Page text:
require 'matrix' m = Matrix.identity(4) v = Vector[5, 6, 7, 1] puts m * v gives the expected answer of [5, 6, 7, 1] but puts v * m gives ExceptionForMatrix::ErrDimensionMismatch: Matrix dimension mismatch because the Vector#* method promotes self to a column vector when the argument is found to be a Matrix. I think it should be promoting self to a row vector and making this change removes the exception and gives the correct result. The updated method is: def *(x) case x when Numeric els = @elements.collect{|e| e * x} Vector.elements(els, false) when Matrix Matrix.row_vector(self) * x else s, x = x.coerce(self) s * x end end Dave.

on 2008-10-09 11:54

on 2008-10-09 17:15

Dave Baldwin wrote: > because the Vector#* method promotes self to a column vector when the > argument is found to be a Matrix. I think it should be promoting self > to a row vector and making this change removes the exception and gives > the correct result. I think it should not. Either the programmer knows what he or she is doing and is able to take care of the matrices dimensions, or no magic auto-transpositions or other tricks are going to save their project from falling apart sooner or later. Vector is a column vector, and let it be this way. TPR.

on 2008-10-09 17:51

On 9 Oct 2008, at 10:40, Dave Baldwin wrote: > gives > els = @elements.collect{|e| e * x} > Dave. > Further modification so it returns a Vector instead of a matrix (Matrix.row_vector(self) * x).row(0) Dave.

on 2008-10-09 19:03

On 9 Oct 2008, at 16:13, Thomas B. wrote: > auto-transpositions or other tricks are going to save their project > from > falling apart sooner or later. Vector is a column vector, and let it > be > this way. The Vector class doesn't seem to have any idea that it is representing a row or column vector and as the class stands now a vector * matrix will always fail. The only way to achieve this operation is to manually convert the vector into a Matrix with one row but now you are really doing a matrix * matrix operation and not using the failing path in Vector. If the intent was for vector * matrix to fail then it would be better to raise an exception directly rather than rely on the Matrix class to catch a dimensional error. I still think it is better to treat it as a row vector in this case. Dave.

on 2008-10-09 19:14

Dave Baldwin wrote: > The Vector class doesn't seem to have any idea that it is representing > a row or column vector and as the class stands now a vector * matrix > will always fail. Vector.elements([1,2,3])*Matrix.identity(1) #=> Matrix[[1], [2], [3]] Of course it's not much of a useful operation, but for me it's evident from it that a vector assumes itself to be a vertical matrix each time it is required to behave like a matrix. And now, what will be the result of the above operation if, as you want, a vector would auto-transpose when sent * with a matrix? A row or a column matrix? For me, this proves that your idea is inconsistent. It is not true that vector*matrix operation is never possible, so we shouldn't automagically make it possible even if it is not. It wouldn't make debugging any easier. TPR.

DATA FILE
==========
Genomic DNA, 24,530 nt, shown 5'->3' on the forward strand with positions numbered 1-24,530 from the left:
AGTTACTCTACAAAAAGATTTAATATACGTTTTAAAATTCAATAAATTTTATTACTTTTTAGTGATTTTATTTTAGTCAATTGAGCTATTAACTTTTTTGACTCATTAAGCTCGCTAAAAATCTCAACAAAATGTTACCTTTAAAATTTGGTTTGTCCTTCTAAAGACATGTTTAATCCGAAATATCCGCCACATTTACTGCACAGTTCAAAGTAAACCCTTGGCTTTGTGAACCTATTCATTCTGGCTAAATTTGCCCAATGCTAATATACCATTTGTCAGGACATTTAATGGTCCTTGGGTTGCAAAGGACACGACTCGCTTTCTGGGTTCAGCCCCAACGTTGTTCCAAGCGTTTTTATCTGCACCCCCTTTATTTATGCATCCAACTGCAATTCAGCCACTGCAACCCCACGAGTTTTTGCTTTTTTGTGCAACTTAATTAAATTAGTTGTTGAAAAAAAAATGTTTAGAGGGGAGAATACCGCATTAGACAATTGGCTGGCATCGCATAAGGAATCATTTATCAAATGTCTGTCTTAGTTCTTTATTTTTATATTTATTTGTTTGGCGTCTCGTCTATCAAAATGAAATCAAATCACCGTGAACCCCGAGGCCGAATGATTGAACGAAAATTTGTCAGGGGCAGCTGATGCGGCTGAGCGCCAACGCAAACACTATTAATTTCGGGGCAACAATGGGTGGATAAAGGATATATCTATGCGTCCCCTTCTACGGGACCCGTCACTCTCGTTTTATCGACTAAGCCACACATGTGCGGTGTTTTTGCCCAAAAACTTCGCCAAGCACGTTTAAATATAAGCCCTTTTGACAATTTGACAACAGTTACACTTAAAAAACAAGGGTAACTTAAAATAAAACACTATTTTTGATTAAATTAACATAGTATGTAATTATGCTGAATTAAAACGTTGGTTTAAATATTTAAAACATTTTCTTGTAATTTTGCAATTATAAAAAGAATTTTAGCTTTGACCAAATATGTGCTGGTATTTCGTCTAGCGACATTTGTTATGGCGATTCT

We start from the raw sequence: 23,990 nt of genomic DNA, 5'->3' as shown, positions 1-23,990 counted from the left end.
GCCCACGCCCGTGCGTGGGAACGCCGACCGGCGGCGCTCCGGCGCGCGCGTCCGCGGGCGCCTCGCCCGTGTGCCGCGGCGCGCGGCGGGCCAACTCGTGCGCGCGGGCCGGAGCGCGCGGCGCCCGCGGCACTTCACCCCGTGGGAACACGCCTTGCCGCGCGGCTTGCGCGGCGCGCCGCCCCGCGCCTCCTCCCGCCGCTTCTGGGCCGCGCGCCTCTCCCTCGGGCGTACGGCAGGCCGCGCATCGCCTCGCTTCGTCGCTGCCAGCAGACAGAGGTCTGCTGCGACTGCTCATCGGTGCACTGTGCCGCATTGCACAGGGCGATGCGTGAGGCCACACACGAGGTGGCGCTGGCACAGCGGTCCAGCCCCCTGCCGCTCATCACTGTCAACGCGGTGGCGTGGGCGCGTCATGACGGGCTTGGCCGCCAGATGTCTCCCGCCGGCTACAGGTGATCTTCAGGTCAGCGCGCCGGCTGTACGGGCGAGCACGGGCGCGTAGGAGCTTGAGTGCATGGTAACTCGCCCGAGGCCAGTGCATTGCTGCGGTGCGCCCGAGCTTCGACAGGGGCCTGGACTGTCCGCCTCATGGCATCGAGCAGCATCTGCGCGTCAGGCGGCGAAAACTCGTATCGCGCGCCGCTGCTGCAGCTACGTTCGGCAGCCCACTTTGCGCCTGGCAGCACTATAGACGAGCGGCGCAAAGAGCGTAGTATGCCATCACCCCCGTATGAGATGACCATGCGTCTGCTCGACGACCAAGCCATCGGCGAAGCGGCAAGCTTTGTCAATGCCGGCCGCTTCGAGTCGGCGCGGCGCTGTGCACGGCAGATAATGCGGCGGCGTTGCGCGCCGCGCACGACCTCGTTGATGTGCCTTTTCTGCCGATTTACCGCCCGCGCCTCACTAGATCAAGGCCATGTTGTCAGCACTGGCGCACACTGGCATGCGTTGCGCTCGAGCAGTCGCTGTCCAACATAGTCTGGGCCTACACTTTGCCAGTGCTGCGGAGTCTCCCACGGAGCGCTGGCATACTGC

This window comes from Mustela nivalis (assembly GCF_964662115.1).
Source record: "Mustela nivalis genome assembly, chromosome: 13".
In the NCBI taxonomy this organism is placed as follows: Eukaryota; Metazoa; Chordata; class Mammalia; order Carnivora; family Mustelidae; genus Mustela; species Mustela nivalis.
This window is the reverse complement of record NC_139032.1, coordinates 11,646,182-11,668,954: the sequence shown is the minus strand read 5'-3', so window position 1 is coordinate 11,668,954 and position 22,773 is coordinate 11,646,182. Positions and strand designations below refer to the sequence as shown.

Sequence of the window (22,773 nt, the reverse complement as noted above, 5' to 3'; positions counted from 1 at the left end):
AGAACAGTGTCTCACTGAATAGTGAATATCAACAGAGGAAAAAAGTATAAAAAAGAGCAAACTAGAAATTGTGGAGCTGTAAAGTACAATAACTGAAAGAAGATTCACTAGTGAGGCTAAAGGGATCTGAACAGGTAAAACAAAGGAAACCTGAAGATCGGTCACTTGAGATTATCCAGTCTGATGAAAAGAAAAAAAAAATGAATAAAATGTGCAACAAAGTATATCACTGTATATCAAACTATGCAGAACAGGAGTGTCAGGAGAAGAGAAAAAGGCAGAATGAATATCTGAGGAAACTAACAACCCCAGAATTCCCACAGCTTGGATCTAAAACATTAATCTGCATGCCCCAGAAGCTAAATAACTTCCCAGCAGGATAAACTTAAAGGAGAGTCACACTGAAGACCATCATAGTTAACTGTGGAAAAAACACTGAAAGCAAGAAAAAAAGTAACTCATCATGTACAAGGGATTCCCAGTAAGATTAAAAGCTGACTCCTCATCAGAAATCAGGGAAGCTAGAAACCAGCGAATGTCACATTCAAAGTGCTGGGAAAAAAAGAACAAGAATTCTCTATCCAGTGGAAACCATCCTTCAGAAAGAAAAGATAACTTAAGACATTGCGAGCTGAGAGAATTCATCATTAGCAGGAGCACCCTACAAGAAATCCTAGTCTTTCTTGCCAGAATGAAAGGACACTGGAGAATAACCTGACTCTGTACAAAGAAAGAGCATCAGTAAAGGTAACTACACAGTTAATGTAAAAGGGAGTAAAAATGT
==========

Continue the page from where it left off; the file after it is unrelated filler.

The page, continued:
on 2008-10-10 09:43

On 9 Oct 2008, at 18:12, Thomas B. wrote: > from it that a vector assumes itself to be a vertical matrix each time > it is required to behave like a matrix. > > And now, what will be the result of the above operation if, as you > want, > a vector would auto-transpose when sent * with a matrix? A row or a > column matrix? For me, this proves that your idea is inconsistent. It > is not true that vector*matrix operation is never possible, so we > shouldn't automagically make it possible even if it is not. It > wouldn't > make debugging any easier. OK, so you demonstrated a degenerate case that is not much use as you point out. How would you do something more useful such as Vector[1,2,3]*Matrix.identity(3)? I don't think you can unless you convert the vector to a row vector aka a matrix with one row and do it as a matrix * matrix operation. Also a Vector * Matrix should return a Vector and not a Matrix (as the Matrix * Vector operation does). Thankfully with open classes I can get the behaviour I think is desirable. Dave.